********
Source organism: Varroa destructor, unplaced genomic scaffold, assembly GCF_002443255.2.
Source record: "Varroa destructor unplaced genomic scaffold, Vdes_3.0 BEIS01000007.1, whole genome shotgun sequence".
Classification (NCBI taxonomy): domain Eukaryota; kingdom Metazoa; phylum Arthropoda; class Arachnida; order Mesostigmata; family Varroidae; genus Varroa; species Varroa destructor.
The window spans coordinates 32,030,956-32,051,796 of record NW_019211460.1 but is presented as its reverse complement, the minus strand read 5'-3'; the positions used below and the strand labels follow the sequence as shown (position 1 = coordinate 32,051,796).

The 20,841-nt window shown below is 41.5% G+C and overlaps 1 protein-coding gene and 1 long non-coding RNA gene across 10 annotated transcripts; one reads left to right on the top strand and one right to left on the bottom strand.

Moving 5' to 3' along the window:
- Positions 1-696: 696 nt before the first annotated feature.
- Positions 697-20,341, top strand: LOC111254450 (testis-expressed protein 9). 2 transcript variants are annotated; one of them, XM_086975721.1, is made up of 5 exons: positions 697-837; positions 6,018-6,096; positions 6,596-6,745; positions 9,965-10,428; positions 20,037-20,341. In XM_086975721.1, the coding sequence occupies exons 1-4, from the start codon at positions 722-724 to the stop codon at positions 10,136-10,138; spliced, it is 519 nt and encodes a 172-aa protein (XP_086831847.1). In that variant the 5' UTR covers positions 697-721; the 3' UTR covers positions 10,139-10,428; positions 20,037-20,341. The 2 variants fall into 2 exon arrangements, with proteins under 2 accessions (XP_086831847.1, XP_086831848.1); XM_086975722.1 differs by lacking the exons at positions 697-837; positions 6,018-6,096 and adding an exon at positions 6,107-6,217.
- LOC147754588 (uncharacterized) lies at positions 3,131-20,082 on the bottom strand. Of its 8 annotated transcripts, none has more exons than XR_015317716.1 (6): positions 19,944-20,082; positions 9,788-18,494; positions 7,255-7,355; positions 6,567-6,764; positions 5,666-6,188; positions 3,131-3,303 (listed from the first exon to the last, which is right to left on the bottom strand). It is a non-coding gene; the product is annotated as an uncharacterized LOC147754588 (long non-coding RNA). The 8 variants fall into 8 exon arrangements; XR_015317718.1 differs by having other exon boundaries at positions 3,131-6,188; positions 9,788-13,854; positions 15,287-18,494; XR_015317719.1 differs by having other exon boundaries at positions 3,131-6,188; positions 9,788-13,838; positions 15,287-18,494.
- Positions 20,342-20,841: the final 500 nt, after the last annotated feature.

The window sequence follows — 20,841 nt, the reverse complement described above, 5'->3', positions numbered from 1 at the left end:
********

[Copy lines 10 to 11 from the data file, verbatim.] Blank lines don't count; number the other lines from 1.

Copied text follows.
- Positions 20,342-20,841: the final 500 nt, after the last annotated feature.

The window sequence follows — 20,841 nt, the reverse complement described above, 5'->3', positions numbered from 1 at the left end: